Interview: Pink Frost Discuss ‘New Minds’ LP


Interview: Pink Frost Discuss ‘New Minds’ LP

This past June the Chicago-based quartet Pink Frost returned with their New Minds LP out on Under Road Records. The group features guitarist/vocalist Adam Lukas, guitarist Paige Sandlin, bassist Alex Shumard, and drummer Jesse Hozeny. New Minds is Pink Frost’s third full-length and like their previous effort, 2013’s Sundowning (Notes And Bolts Records & Tapes), it finds the band returning to Steve Albini’s Electrical Audio studio with engineer Gregoire Yeche handling the recording and mixing. Describing the new record, Adam Lukas explains:

“There is a sentimentality or a sense of loss that permeates most of the songs. Whether that is the loss of truth, the ones you love, your place in the universe, or general sense of meaning in changing landscapes.”

Adam was kind enough to field some questions regarding New Minds, and you can read the interview below, as well as stream Pink Frost’s new record…

LETV: Thanks for taking some time to answer questions about the band and your recently released LP New Minds. The record is a follow-up to your 2013 LP Sundowning, and while it continues the heavy framework laid down on that album, it also refines that approach. How would you characterize the period between these two records? Was it time to assess the band’s strategy, a hiatus from playing and recording, or a period of creative gestation? Was there ever a time that it felt like New Minds might not get finished?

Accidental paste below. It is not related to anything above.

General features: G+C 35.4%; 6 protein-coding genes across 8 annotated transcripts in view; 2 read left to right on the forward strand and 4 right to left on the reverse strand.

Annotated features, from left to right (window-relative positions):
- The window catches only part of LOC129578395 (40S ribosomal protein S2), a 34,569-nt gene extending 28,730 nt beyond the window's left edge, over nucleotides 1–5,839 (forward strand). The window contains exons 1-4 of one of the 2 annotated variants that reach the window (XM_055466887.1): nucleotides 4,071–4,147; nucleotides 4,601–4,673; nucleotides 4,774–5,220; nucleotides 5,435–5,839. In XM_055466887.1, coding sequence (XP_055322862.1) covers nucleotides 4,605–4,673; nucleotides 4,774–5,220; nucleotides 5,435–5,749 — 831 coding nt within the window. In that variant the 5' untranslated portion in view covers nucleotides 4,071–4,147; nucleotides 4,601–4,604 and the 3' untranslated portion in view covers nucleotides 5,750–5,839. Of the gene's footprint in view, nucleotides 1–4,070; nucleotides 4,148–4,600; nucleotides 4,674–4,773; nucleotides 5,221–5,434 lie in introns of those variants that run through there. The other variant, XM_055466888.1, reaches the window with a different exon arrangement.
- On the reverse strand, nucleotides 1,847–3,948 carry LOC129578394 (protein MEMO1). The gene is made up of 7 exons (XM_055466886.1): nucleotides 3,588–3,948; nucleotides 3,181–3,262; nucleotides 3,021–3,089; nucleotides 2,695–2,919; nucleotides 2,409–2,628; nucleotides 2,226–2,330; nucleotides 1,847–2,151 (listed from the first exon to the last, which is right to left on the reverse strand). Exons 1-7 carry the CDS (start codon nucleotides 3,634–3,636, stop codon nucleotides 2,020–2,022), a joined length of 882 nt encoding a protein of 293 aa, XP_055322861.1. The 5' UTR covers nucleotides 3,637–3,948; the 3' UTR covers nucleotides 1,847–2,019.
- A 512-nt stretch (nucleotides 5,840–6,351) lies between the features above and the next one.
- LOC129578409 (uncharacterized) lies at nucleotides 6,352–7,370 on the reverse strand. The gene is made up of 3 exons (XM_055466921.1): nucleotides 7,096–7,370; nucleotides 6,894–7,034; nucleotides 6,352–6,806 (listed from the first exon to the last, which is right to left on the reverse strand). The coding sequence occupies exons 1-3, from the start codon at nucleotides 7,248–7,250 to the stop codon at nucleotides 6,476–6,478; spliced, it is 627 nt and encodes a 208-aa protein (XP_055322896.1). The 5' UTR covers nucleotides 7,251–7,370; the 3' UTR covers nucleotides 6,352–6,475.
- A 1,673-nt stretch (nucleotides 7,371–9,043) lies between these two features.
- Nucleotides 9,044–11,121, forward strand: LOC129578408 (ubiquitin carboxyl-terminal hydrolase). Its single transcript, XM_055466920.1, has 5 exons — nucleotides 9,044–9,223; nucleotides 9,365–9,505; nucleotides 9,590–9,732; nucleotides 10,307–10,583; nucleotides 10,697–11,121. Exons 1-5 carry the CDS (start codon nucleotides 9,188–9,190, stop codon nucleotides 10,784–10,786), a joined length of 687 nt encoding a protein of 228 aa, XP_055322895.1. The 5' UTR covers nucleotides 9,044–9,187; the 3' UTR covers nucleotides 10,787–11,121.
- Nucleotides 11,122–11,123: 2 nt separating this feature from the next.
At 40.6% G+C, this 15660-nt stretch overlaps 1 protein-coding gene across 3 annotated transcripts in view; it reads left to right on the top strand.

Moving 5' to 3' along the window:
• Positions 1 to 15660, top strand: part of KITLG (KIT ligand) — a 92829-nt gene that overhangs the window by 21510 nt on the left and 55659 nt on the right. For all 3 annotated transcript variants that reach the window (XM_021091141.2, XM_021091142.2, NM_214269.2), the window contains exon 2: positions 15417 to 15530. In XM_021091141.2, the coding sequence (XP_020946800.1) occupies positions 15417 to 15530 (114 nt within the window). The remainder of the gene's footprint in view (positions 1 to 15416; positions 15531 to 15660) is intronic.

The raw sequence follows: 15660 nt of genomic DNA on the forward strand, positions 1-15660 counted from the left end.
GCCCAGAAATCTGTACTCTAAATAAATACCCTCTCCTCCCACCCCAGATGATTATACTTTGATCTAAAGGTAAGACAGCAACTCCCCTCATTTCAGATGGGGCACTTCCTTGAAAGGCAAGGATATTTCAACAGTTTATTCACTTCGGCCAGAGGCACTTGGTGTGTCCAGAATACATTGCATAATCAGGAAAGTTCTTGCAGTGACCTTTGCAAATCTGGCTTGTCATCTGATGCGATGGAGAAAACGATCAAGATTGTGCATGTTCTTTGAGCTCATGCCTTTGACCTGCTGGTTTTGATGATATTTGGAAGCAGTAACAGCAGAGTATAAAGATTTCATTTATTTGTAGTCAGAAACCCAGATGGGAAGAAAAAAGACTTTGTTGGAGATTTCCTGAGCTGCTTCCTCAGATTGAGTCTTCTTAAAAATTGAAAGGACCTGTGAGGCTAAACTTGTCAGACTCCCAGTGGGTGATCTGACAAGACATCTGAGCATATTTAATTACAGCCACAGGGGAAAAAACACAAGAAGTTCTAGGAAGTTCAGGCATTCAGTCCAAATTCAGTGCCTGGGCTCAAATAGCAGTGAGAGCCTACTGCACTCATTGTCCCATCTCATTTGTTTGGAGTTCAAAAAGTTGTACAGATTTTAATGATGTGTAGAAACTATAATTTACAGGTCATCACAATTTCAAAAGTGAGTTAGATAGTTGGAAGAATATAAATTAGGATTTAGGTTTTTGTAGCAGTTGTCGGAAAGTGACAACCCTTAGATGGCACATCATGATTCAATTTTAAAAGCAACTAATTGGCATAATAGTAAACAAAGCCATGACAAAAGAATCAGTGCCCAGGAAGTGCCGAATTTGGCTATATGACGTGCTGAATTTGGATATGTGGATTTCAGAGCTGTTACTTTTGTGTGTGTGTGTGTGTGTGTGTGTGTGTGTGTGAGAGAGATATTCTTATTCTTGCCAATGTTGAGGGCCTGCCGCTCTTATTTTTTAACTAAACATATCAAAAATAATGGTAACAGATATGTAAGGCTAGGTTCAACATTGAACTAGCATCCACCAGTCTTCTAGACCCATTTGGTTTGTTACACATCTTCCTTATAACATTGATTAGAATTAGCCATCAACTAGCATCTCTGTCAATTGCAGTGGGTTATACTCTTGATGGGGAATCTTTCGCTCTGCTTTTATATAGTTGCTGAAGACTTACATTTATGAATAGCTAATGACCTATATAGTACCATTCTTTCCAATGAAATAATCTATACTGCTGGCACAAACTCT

AL: Nah, this album was always coming out. It’s been a work in progress for the last couple years, and we were consistently and obsessively working on the record. Post-Sundowning we went through some lineup changes. I started a label. There was just no rush to release a record until we were totally happy with it. So it became this giant puzzle that I was trying to decode. I knew where I wanted the songs to go, but finding the right path could sometimes be tricky. Some tunes came together quickly, but others were a bit more difficult. Having the space and the time to fully investigate and explore a song can be super liberating, There was no deadline. No outside pressure. We had the time to live with the songs and find out what they mean and were meant to be, but at some point you just need to finish things up and let it out in the world. Or you’ll go crazy. I think we found a great balance on this one, and for the first time, I don’t feel like there are any real compromises. We went in deep with these songs, and I think that you can hear it.